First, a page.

hexapla


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Related to hexapla: Septuagint

Hexapla

(hĕk`səplə) [Gr.,=sixfold], polyglot edition of the Hebrew Bible prepared by OrigenOrigen
, 185?–254?, Christian philosopher and scholar. His full name was Origines Adamantius, and he was born in Egypt, probably in Alexandria. When he was quite young, his father was martyred.
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 (c.185–c.255). It was mainly in six columns—a Hebrew text (probably the Masoretic), a Greek transliteration of it, and four Greek versions (those of Aquila, Symmachus, and Theodotion, and a revised version of the Septuagint). For certain sections of the Hebrew text, three further Greek versions were added. Some fragments survive. See Polyglot BiblePolyglot Bible
, Bible in which different texts, often in different languages, are laid out in parallel columns. Polyglot Bibles serve as tools for textual criticism. Origen's Hexapla was the most famous ancient example.
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hexapla

an edition of the Old Testament compiled by Origen, containing six versions of the text
References in periodicals archive ?
It is no wonder that all that remains of the Hexapla are two relatively late copies of single pages from two different manuscripts.
Yudicky 2005: 136, in discussing the representations of the reduced vowels in the transcription of the Hexapla, deals with the imperative form [lambda]oo[mu], which he believes to be a reflection of lunum which means "fight.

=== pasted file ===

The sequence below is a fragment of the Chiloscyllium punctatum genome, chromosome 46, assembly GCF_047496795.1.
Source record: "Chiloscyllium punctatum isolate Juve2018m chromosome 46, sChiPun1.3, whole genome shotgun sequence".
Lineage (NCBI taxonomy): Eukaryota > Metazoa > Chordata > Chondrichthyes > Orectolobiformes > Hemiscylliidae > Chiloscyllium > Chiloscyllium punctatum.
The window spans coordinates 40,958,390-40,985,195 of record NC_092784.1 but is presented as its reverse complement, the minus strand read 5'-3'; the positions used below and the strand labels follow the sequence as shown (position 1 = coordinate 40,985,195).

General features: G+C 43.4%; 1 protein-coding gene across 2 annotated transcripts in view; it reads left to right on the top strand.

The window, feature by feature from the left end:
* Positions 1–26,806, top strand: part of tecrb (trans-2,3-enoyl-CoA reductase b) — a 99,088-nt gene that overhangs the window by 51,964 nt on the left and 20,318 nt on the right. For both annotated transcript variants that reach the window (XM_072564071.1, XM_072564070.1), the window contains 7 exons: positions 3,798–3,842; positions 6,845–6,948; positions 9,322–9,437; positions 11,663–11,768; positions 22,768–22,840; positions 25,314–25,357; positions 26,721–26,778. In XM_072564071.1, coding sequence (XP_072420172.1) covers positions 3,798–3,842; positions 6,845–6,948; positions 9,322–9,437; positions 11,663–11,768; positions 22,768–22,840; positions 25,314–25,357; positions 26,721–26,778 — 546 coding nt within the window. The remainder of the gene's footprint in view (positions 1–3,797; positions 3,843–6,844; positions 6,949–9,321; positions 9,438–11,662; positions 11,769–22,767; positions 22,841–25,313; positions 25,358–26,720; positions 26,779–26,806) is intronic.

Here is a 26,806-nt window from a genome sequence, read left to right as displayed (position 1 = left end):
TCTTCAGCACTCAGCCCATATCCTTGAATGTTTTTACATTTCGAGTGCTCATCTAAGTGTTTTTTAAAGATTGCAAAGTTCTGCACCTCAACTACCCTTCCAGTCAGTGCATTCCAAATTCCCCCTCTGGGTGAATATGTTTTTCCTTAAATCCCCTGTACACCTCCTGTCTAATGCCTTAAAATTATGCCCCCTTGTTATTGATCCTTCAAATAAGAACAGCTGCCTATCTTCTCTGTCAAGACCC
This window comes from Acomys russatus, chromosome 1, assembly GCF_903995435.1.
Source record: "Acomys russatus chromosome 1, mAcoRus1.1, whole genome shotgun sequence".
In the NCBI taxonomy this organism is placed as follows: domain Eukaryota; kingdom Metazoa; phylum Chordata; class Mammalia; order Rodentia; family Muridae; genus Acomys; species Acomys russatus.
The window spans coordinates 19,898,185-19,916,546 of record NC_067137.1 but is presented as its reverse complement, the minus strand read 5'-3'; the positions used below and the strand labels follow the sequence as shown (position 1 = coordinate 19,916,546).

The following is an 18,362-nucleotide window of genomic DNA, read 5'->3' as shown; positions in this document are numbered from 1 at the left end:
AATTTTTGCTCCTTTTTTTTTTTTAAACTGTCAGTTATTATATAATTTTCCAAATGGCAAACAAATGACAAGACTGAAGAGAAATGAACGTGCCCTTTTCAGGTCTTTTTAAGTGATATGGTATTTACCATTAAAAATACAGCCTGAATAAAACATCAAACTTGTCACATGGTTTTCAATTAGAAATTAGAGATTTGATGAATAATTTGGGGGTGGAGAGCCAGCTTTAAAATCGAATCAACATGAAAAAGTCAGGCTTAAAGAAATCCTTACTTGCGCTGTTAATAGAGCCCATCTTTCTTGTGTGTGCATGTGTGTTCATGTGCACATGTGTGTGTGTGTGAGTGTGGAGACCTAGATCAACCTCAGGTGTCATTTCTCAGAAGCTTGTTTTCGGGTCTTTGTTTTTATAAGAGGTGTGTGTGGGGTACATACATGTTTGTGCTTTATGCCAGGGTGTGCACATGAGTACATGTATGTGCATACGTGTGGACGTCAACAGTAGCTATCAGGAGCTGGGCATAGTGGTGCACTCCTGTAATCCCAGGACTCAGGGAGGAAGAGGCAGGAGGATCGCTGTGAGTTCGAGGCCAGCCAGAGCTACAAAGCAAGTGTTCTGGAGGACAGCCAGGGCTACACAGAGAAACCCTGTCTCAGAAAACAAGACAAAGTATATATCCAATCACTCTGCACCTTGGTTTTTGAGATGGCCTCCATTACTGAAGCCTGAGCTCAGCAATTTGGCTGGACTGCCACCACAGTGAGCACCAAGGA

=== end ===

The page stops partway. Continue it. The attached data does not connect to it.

Our evidence for the precise content and purpose of the Hexapla is two surviving fragments of apparent copies and a few ambiguous and seemingly contradictory descriptions of the work by Eusebius and others.
7) Timothy notes that he spent much energy and money getting a correct copy of Origen's Hexapla so that he could have an accurate Old Testament text.
12) Biblical quotations from the King James Version and earlier translations are taken from The English Hexapla.
Origen's prime achievement was a six-version compilation called the Hexapla, which "put scholars face to face with the textual problem.
271-80) for an original first column of Origen's Hexapla containing the Hebrew text, since the better of the arguments that he lays out seem to indicate the opposite.
We cannot pause to consider Origen's astonishing achievement in the Hexapla, which, had he done nothing else, would have established him as a major pioneer scholar.
The author utilized the asterisks and obeli known from Origen's Hexapla as critical signs and indicated variant readings in the margins.
That fifth column of the Hexapla took on a life of its own when translated into various languages, including Syriac (the Syro-Hexapla), and was transmitted in many manuscripts.
At the more textual level, special attention is paid to so-called double readings which are said to be rooted in the Hebrew, stemming sometimes from Origen's Hexapla but often related neither to Hexapla nor MT.
This was also true, according to Kamesar, of Origen's hexapla, that monument of industry with its six columns of texts, the Hebrew, Hebrew in Greek characters, Aquila, Symmachus, the hexaplaric LXX, and Theodotion.